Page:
• buldawg my buddy works in aviation repair. A airplane mechanic.

              He gets some of the black sealer that is like what Crosman uses. And its even fuel proof. So that means the lubes we use won’t deteriate it.

              • Gunfun
                Yeah I have looked for that at the hardware stores and cannot find it so I am going to ask my buddy if the depot has some because they do all kinds of hydraulic and air lines work on the tanks and transport vehicles out there so I bet he has some of it also. Plus it is the best kind you can get FREE


    • buldawg
      I forgot. Have you seen any of the pictures of the Hatsan 95 stock that RDNA has been refinishing.

      Its coming out nice. He putting some color ascents to it.

      I was thinking about having him do the 54 stock but I really want to keep the 54,HW50s and the TX in factory original condition.

      I might get one of them fancy stocks like you got on your Mrod for my .177 synthetic stock Mrod and have him refinish it and add some highlights to it.

      I talked to him about the 54 but I think I will run the Mrod idea past him.

      • GHundfun
        Yea he sent me some pics of it and it looks real good and I am glad he has the patience to do that kind of work as I would have gotten frustrated by now and just slapped some stain on it and poly urethane and been done. You could have you Trex done in a walnut stain and no one would know the difference except you and him.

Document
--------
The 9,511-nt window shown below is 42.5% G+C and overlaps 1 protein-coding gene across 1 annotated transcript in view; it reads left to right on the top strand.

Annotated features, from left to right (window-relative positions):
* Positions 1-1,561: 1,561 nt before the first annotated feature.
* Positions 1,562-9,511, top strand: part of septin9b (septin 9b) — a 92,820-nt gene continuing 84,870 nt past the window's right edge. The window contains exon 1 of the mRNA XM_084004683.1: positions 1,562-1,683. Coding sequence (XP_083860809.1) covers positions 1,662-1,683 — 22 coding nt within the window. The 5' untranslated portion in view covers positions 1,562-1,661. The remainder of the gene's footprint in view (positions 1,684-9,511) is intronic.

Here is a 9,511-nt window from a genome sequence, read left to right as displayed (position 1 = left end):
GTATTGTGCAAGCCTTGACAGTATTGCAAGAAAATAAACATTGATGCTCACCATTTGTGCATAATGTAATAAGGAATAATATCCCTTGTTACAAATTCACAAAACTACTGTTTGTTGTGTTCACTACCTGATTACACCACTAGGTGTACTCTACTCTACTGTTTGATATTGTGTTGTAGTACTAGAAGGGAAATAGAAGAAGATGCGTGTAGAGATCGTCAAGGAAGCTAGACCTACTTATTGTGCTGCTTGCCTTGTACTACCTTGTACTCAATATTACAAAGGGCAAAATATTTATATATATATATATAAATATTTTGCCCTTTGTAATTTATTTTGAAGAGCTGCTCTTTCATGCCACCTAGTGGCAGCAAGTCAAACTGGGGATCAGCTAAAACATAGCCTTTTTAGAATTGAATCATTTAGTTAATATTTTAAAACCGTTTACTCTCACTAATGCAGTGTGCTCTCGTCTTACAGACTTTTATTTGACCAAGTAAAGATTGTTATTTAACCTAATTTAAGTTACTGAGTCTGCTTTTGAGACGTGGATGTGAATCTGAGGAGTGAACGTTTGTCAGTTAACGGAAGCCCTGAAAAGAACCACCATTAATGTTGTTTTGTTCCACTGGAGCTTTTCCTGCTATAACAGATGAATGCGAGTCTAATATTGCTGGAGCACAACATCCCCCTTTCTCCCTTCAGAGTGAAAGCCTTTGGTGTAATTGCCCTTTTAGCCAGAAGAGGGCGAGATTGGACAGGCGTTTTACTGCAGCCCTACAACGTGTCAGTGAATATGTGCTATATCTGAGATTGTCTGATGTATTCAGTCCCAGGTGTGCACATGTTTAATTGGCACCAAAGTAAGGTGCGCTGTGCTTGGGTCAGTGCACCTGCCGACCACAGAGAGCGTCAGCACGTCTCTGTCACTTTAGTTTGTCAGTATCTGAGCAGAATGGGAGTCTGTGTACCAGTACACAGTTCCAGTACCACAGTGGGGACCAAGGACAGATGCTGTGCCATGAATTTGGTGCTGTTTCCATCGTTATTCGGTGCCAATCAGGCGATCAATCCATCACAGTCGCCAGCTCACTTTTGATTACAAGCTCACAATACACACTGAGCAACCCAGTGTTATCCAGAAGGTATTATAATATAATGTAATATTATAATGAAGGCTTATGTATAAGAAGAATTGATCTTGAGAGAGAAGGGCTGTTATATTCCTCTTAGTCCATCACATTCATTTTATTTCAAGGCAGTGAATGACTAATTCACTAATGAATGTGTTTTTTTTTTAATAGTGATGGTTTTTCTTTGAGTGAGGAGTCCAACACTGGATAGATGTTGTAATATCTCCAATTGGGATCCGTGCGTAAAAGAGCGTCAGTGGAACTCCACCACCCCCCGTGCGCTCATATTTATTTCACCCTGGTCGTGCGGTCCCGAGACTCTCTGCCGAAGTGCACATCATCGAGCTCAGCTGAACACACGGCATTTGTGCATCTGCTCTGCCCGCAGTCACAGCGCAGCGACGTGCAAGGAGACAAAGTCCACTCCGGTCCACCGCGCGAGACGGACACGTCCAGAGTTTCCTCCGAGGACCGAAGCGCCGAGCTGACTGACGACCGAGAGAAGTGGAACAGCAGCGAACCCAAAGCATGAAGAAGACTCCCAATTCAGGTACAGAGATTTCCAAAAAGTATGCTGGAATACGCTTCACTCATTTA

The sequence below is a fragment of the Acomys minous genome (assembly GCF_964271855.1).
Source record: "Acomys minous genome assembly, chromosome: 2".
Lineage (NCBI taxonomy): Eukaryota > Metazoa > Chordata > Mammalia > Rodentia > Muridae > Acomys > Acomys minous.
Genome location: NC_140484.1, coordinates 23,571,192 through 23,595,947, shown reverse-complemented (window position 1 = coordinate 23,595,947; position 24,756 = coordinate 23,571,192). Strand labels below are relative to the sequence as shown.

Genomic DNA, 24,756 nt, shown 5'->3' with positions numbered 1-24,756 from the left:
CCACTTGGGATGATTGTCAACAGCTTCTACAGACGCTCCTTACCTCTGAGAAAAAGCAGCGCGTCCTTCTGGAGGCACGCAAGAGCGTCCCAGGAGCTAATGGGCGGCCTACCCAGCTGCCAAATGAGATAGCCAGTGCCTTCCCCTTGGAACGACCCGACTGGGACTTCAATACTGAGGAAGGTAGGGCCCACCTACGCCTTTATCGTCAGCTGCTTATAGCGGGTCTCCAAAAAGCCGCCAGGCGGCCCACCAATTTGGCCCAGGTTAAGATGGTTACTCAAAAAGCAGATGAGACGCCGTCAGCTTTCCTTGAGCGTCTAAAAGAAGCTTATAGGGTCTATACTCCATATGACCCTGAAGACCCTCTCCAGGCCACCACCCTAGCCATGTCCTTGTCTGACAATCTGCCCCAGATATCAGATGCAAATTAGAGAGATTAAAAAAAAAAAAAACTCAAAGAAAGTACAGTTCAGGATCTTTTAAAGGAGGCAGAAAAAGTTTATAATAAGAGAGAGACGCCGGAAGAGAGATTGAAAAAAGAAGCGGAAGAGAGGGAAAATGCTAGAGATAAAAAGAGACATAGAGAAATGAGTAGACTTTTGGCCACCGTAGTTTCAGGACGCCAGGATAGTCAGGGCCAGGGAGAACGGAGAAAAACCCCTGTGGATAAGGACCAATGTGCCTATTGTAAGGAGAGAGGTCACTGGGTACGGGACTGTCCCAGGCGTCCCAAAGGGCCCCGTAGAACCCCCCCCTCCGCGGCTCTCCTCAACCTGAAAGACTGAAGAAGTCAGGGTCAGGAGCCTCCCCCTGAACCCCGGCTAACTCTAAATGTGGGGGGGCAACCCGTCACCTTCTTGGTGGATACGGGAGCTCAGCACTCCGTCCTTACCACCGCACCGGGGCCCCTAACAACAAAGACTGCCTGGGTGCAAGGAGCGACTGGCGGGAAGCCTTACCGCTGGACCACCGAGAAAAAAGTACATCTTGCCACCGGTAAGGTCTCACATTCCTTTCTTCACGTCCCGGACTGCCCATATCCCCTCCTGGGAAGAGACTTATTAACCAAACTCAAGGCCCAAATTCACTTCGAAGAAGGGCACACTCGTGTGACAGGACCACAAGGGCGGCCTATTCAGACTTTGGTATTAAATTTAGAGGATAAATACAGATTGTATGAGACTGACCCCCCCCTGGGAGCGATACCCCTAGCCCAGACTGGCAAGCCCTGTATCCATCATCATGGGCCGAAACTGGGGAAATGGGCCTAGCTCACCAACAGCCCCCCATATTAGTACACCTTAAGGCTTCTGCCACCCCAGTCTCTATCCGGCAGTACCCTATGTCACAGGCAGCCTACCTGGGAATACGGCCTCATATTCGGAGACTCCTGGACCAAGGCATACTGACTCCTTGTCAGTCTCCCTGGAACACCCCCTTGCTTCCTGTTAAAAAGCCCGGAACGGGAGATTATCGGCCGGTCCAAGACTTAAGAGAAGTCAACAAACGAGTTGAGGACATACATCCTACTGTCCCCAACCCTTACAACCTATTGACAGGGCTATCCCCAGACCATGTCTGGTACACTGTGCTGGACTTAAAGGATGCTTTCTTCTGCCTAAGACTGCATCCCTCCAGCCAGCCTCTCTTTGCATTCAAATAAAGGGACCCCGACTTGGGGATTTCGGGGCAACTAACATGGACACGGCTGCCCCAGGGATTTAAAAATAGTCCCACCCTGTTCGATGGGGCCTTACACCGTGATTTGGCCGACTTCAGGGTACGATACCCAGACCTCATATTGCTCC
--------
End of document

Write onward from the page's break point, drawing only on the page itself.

• buldawg
          No,no,no. Can’t touch the TX.

          Its real nice. I did some polishing on it tonight.

          My HW50s has some unique grain for beech as well as the TX. So they are staying as they are. Now my 54 is another story. Its a lighter color wood than the rest of my guns. So that’s why I thought about doing that stock. But I want to keep it original.

          Have you seen any of the pristine non restored in untouched muscle cars. I have heard people call them document cars. People will come and look at them when restoring cars. Like for the correct paint marks and such.

          There was a guy on the SRT forums when I had my turbo SRT4 that had a untouched car. People gave him trouble all the time about not modding it.

          But you no what people always would reference his car from pictures of his car.

          We always asked that question she we was kids. What will be worth more in the future. A hot rodded muscle car or a factory original one. And remember that’s when I was buying them with like 30 to 50,000 miles on them from the original owners.

          The springers ain’t going to fall into that rare collectable category I don’t think but I’m trying to keep them untouched.

          • GF1,

            The untouched ones will always be worth more in the long run. When I am shopping around for sproingers and I see the words ‘tuned’ and ‘custom’, I do not even slow down. Quite often they jack the price to cover their cost of such and usually end up selling for less than an untouched one.

            The top shelf sproingers are collectables right out of the box. Just like the top shelf cars, they may depreciate a little at first, but not near as much as the rest and then later the old ones cost more than a brand new one.

            Hence, another reason to buy top shelf and leave the cheap junk to the unwashed masses.

            • RR